There are times in mediation when emotions are so powerful that it’s impossible to think of anything else. This week I witnessed, at the very least, despair, fear, anger, hurt, sadness, care, love and relief. They can be fleeting – a flicker of amusement, a nod of recognition, a disdainful glance. Or they can be worn on the sleeve from start to finish, manifest as tears, a raised voice or over-anxious babbling.
Last month I listened as two senior employees rehearsed the same complaints against each other for a second meeting. One attacked; the other defended; the other attacked back, the first defended; and so on. But throughout the exchange my inner voice was saying: “Look at the way they’re sitting. These people don’t trust each other.” Eventually I gave in and voiced it: “I hope you don’t mind my saying this, but the atmosphere between you doesn’t seem very great.” Both immediately acknowledged it and, shortly after, one said to the other: “I’ll try to be less defensive.” This was accepted with great relief and some passion, and the course of the discussion changed.
I am not claiming any great or unusual insight. Mediators do this sort of thing all the time. But if you examine most of our models, our literature, and especially our public rhetoric, you see little talk of emotion. The overwhelming focus is on language, tactics and rationality, with an occasional nod to “body language”. By and large we speak as if we are mediating from the neck up.
Three years ago, in the Swiss village of Saas Fee, Michelle LeBaron and Carrie MacLeod brought together a group of mediators, academics and artists for a week enigmatically entitled “Dancing at the Crossroads”. I went with some trepidation. I think I expected to watch dancing: in fact we all danced, daily, for about 3 ½ hours, led by the extraordinary Canadian dancer, Margie Gillis. To my amazement it was highly enjoyable, but also intensely emotional. In the group discussions that followed I learned that others felt the same way. A consensus emerged that re-connecting with our bodies meant working and thinking in the emotional realm: a reminder that mediating from the neck up is simply impossible.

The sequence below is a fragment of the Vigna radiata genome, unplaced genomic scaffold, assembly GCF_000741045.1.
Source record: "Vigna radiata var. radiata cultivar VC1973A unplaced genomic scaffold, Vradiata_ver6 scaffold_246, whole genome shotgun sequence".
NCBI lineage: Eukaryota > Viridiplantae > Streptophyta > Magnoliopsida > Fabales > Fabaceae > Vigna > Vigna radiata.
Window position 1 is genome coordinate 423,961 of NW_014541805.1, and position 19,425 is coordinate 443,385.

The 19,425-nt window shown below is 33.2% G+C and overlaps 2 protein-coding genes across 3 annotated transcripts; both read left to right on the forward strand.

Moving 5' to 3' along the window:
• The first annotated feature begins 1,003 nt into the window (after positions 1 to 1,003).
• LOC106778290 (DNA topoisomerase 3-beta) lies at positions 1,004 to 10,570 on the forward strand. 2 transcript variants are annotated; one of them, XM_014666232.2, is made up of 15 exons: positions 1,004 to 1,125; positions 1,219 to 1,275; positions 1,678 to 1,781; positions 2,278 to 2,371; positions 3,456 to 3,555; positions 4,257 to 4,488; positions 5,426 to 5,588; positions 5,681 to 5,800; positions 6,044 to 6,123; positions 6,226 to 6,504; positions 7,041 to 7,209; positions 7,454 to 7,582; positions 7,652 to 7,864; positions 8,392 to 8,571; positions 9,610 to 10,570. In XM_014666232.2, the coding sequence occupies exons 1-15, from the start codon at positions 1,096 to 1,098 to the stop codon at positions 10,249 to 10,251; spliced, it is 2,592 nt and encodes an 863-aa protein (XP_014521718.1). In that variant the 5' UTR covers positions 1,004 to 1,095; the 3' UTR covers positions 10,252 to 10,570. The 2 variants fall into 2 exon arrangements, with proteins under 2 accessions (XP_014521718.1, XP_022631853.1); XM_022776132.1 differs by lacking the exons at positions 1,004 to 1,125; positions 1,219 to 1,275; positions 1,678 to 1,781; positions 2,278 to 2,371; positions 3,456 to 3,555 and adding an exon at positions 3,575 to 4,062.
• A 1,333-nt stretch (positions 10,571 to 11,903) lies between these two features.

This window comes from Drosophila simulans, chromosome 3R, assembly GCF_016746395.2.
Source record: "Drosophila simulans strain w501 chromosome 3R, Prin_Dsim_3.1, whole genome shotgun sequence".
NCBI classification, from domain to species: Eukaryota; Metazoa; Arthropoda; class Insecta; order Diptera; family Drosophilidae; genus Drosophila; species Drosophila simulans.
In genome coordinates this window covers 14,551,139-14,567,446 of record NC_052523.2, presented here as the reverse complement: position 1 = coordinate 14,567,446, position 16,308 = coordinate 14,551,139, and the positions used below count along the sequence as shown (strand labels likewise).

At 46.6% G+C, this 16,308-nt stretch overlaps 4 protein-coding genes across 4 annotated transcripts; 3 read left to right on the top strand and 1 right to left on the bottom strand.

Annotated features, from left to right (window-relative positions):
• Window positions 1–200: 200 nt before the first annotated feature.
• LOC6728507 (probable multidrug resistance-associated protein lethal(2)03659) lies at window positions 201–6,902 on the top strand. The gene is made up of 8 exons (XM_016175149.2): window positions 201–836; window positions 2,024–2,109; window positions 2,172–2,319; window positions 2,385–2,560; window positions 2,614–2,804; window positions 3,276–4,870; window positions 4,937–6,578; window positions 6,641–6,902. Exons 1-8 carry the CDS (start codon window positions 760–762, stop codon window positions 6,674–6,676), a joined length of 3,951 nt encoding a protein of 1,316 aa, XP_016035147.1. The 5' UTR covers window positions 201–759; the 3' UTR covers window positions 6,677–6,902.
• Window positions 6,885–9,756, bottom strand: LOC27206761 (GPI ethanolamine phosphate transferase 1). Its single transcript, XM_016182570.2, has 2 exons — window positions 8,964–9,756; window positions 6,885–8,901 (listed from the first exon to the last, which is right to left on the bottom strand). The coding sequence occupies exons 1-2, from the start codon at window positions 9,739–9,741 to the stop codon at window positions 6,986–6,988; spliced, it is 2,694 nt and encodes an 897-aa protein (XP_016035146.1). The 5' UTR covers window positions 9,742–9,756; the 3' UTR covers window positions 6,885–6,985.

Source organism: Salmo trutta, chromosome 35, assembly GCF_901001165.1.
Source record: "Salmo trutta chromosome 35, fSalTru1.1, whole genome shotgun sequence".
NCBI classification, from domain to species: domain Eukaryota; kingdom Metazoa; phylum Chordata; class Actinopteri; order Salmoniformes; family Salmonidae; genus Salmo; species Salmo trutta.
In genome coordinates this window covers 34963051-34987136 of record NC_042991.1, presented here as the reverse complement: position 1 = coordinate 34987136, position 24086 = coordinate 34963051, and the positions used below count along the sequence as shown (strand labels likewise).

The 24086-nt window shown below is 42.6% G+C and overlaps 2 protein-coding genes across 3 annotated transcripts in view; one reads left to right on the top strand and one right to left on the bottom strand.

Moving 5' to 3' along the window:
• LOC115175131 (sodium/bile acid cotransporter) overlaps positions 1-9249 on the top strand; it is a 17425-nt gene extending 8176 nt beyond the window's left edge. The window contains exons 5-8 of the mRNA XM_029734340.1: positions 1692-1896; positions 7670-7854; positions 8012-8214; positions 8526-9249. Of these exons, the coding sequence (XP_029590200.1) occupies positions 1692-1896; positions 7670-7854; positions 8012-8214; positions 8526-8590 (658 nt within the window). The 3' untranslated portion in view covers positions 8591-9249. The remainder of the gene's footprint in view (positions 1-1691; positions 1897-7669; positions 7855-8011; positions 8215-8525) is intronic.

All of us left Saas Fee with a challenge: to write a chapter for an edited collection capturing the results of the week (Michelle LeBaron, Carrie MacLeod and Andrew Floyer Acland, The Choreography of Resolution: Conflict, Movement, and Neuroscience. Chicago: American Bar Association, 2013). My effort is entitled “Building Emotional Literacy: a Grid for Practitioners”, and I summarise it below. Recent mediations have only reinforced my conviction that we need to find effective ways to work with emotions.
On examining the vast literature on emotions, three things became clear:
1) the link between thought and feeling (or reason and emotion)
2) the importance of both positive and negative emotions in conflict resolution
3) the value of “emotional self-regulation” for our work.
The first point has been well explained by Antonio Damasio in the masterly “Descartes’ Error”. He makes a compelling case that rationality is impossible without effective emotional functioning: “Emotion and feeling, along with the covert physiological machinery underlying them, assist us with the daunting task of predicting an uncertain future and planning our actions accordingly” (Antonio Damasio, Descartes’ Error: Emotion, Reasons and the Human Brain. London: Vintage Books, 1994, p.xxiii). This runs counter to the background assumptions of many of the professions from which mediators are drawn: ““Negotiators – especially those trained in law – commonly … [try] to exclude emotions from negotiation and to focus solely on so-called objective, rational factors, such as money” (Leonard Riskin, “Further Beyond Reason: Emotions, the Core Concerns and Mindfulness in Negotiation” Nevada Law Journal, vol. 10, no.2, Spring 2010, 290-337, p.294).
Second, while most of us associate conflict with negative emotions – anger, frustration, fear, sadness and confusion – we tend to underestimate the importance of positive emotions in its resolution. Cloke names “forgiveness, open-heartedness, empathy, insight, intuition, learning, wisdom, and willingness to change” (Kenneth Cloke (2009) “Bringing Oxytocin Into the Room” www.mediate.com/articles/cloke8.cfm note 46, p.1).